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ARTS & ENTERTAINMENT

An Itinerary of Hidden Treasures from the CBD to Darlinghurst

From excellent coffee and authentic ramen to a hidden laneway of art, design and fashion just off Oxford Street.
By Emma Jukić
July 31, 2018
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An Itinerary of Hidden Treasures from the CBD to Darlinghurst

From excellent coffee and authentic ramen to a hidden laneway of art, design and fashion just off Oxford Street.
By Emma Jukić
July 31, 2018
  shares

in partnership with

One of Sydney's great pleasures is walking its streets. Glimpses of the harbour through jacarandas and palms, sandstone and bluestone, the occasional gallery, ubiquitous cafes and passers-by all combine to create a floating mood that is uniquely our city.

One of our favourite routes to wander Sydney's streetscape is to and from the Foley Street Creative Spaces, a laneway full of artists and artisans. Here's how you might get there — we recommend a lazy afternoon, but you could do a condensed version on your lunch break if you work in the city, too. It's only a ten-minute stroll from Museum Station.

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START: MUSEUM STATION AND HYDE PARK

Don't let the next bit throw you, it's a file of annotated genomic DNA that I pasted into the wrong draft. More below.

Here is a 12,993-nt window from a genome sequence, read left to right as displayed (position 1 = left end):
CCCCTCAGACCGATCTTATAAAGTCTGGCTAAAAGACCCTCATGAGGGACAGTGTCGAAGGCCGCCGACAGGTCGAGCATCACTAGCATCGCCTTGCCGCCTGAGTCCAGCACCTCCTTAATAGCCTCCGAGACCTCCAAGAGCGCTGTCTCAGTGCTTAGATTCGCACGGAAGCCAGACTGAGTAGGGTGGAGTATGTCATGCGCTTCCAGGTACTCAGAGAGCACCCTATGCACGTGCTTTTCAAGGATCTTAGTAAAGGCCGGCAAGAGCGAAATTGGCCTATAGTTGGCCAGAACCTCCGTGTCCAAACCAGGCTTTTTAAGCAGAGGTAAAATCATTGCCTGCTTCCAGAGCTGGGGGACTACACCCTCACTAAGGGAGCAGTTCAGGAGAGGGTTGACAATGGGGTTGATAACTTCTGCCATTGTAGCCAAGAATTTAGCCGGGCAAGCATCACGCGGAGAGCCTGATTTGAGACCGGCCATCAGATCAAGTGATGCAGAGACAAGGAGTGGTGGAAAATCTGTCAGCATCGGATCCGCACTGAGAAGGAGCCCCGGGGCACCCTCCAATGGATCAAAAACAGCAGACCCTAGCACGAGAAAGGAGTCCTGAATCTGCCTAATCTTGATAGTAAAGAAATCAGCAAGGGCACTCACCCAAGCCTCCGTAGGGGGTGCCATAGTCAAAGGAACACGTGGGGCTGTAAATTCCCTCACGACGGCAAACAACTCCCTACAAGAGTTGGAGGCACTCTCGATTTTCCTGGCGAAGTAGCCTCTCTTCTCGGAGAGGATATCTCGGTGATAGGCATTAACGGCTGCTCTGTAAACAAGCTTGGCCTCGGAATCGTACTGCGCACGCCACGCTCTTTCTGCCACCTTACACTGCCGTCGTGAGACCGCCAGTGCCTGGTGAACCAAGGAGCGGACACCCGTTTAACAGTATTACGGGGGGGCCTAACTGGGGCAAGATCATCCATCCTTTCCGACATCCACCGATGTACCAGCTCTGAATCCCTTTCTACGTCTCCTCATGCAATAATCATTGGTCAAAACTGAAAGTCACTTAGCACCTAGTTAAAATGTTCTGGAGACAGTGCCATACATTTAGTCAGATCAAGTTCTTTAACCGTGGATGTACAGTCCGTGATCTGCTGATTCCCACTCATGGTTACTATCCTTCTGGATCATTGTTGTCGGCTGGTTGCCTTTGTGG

Museum Station, one of the prettiest city circle train stations, is where we'll start. Don't forget to look up as you exit – you're brought out right into the lovely Hyde Park, the green heart of the CBD.

Northeast corner of Elizabeth and Liverpool streets, Sydney

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Letícia Almeida.

COFFEE: EDITION COFFEE ROASTERS

Walk along the park's south edge, and you'll hit Oxford Street. Veer off down Liverpool Street for a little more breathing space and a coffee hit. For quality brews, hit up Edition Coffee Roasters, whose sparse minimalist vibes perfectly complement its quality coffee and Nordic-Japanese menu. If you haven't had breakfast, there's the usual cafe brekkie fare but with Scandi-Nippon twist — think danish rye toast, onsen eggs and miso banana bread.

265 Liverpool Street, Darlinghurst

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Dick Watkins at Liverpool St Gallery.

VISIT: LIVERPOOL STREET GALLERY

You may have noticed a concrete gallery space housed in glass on your way to Edition. Head back towards the city about 50 metres, and you'll find Liverpool Street Gallery, a well-respected commercial gallery on the Sydney art scene. The gallery's direction is steered by founder and director James Erskine as well as David Serisier of the National Art School. This is somewhere to see contemporary sculpture and painting from emerging and established artists. Keep an eye out for shows featuring Sydney-based Nick Collerson's works and his observations of the everyday.

243A Liverpool Street, Darlinghurst

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Letícia Almeida.

LUNCH: CHACO BAR